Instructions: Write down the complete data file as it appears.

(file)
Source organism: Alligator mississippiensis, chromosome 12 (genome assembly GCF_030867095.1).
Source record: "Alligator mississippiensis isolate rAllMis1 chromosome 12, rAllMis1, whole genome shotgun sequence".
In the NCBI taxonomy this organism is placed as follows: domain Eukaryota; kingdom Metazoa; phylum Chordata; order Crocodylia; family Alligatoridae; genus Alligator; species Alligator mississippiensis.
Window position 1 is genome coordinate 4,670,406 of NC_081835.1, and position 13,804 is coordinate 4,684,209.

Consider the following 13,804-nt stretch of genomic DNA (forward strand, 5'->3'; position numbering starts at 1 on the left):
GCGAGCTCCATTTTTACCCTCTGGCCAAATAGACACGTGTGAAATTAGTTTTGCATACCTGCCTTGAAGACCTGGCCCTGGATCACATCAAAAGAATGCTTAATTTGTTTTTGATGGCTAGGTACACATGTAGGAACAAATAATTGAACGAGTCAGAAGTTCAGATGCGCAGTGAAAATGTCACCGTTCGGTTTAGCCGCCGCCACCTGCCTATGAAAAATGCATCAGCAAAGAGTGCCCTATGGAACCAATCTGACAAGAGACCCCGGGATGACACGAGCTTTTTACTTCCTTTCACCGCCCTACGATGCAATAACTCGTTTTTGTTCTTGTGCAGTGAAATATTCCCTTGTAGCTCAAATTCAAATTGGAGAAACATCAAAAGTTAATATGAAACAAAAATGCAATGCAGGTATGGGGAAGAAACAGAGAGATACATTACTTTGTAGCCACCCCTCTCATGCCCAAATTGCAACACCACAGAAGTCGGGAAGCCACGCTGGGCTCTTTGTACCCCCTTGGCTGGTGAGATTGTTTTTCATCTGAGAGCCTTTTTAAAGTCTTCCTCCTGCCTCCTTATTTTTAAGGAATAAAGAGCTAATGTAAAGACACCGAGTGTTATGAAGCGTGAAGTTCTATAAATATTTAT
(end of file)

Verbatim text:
Source organism: Alligator mississippiensis, chromosome 12 (genome assembly GCF_030867095.1).
Source record: "Alligator mississippiensis isolate rAllMis1 chromosome 12, rAllMis1, whole genome shotgun sequence".
In the NCBI taxonomy this organism is placed as follows: domain Eukaryota; kingdom Metazoa; phylum Chordata; order Crocodylia; family Alligatoridae; genus Alligator; species Alligator mississippiensis.
Window position 1 is genome coordinate 4,670,406 of NC_081835.1, and position 13,804 is coordinate 4,684,209.

Consider the following 13,804-nt stretch of genomic DNA (forward strand, 5'->3'; position numbering starts at 1 on the left):
GCGAGCTCCATTTTTACCCTCTGGCCAAATAGACACGTGTGAAATTAGTTTTGCATACCTGCCTTGAAGACCTGGCCCTGGATCACATCAAAAGAATGCTTAATTTGTTTTTGATGGCTAGGTACACATGTAGGAACAAATAATTGAACGAGTCAGAAGTTCAGATGCGCAGTGAAAATGTCACCGTTCGGTTTAGCCGCCGCCACCTGCCTATGAAAAATGCATCAGCAAAGAGTGCCCTATGGAACCAATCTGACAAGAGACCCCGGGATGACACGAGCTTTTTACTTCCTTTCACCGCCCTACGATGCAATAACTCGTTTTTGTTCTTGTGCAGTGAAATATTCCCTTGTAGCTCAAATTCAAATTGGAGAAACATCAAAAGTTAATATGAAACAAAAATGCAATGCAGGTATGGGGAAGAAACAGAGAGATACATTACTTTGTAGCCACCCCTCTCATGCCCAAATTGCAACACCACAGAAGTCGGGAAGCCACGCTGGGCTCTTTGTACCCCCTTGGCTGGTGAGATTGTTTTTCATCTGAGAGCCTTTTTAAAGTCTTCCTCCTGCCTCCTTATTTTTAAGGAATAAAGAGCTAATGTAAAGACACCGAGTGTTATGAAGCGTGAAGTTCTATAAATATTTAT